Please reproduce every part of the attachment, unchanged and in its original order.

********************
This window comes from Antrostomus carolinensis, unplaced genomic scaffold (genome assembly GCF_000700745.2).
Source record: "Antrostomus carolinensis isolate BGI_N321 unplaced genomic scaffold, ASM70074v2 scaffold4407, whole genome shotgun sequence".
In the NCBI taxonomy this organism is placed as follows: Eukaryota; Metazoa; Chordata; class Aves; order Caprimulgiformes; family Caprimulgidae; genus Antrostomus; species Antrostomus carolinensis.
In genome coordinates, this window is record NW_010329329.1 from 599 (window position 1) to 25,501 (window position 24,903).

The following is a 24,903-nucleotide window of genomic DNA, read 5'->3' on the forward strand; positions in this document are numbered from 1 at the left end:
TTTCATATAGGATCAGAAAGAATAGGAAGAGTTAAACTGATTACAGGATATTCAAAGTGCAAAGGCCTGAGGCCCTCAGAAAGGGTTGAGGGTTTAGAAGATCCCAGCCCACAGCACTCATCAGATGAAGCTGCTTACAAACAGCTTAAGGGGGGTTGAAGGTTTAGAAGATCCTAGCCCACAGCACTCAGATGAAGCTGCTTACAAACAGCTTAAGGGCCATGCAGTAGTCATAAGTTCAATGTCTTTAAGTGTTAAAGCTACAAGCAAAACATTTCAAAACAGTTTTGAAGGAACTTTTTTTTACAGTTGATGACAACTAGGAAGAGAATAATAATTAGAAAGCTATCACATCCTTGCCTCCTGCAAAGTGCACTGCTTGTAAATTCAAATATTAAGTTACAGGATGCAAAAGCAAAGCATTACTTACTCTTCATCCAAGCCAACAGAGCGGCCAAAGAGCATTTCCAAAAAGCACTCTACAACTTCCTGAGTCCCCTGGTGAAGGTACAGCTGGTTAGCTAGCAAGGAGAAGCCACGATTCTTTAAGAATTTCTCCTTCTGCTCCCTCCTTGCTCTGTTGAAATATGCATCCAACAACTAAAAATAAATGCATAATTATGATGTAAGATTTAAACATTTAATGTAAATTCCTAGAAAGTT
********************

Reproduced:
This window comes from Antrostomus carolinensis, unplaced genomic scaffold (genome assembly GCF_000700745.2).
Source record: "Antrostomus carolinensis isolate BGI_N321 unplaced genomic scaffold, ASM70074v2 scaffold4407, whole genome shotgun sequence".
In the NCBI taxonomy this organism is placed as follows: Eukaryota; Metazoa; Chordata; class Aves; order Caprimulgiformes; family Caprimulgidae; genus Antrostomus; species Antrostomus carolinensis.
In genome coordinates, this window is record NW_010329329.1 from 599 (window position 1) to 25,501 (window position 24,903).

The following is a 24,903-nucleotide window of genomic DNA, read 5'->3' on the forward strand; positions in this document are numbered from 1 at the left end:
TTTCATATAGGATCAGAAAGAATAGGAAGAGTTAAACTGATTACAGGATATTCAAAGTGCAAAGGCCTGAGGCCCTCAGAAAGGGTTGAGGGTTTAGAAGATCCCAGCCCACAGCACTCATCAGATGAAGCTGCTTACAAACAGCTTAAGGGGGGTTGAAGGTTTAGAAGATCCTAGCCCACAGCACTCAGATGAAGCTGCTTACAAACAGCTTAAGGGCCATGCAGTAGTCATAAGTTCAATGTCTTTAAGTGTTAAAGCTACAAGCAAAACATTTCAAAACAGTTTTGAAGGAACTTTTTTTTACAGTTGATGACAACTAGGAAGAGAATAATAATTAGAAAGCTATCACATCCTTGCCTCCTGCAAAGTGCACTGCTTGTAAATTCAAATATTAAGTTACAGGATGCAAAAGCAAAGCATTACTTACTCTTCATCCAAGCCAACAGAGCGGCCAAAGAGCATTTCCAAAAAGCACTCTACAACTTCCTGAGTCCCCTGGTGAAGGTACAGCTGGTTAGCTAGCAAGGAGAAGCCACGATTCTTTAAGAATTTCTCCTTCTGCTCCCTCCTTGCTCTGTTGAAATATGCATCCAACAACTAAAAATAAATGCATAATTATGATGTAAGATTTAAACATTTAATGTAAATTCCTAGAAAGTT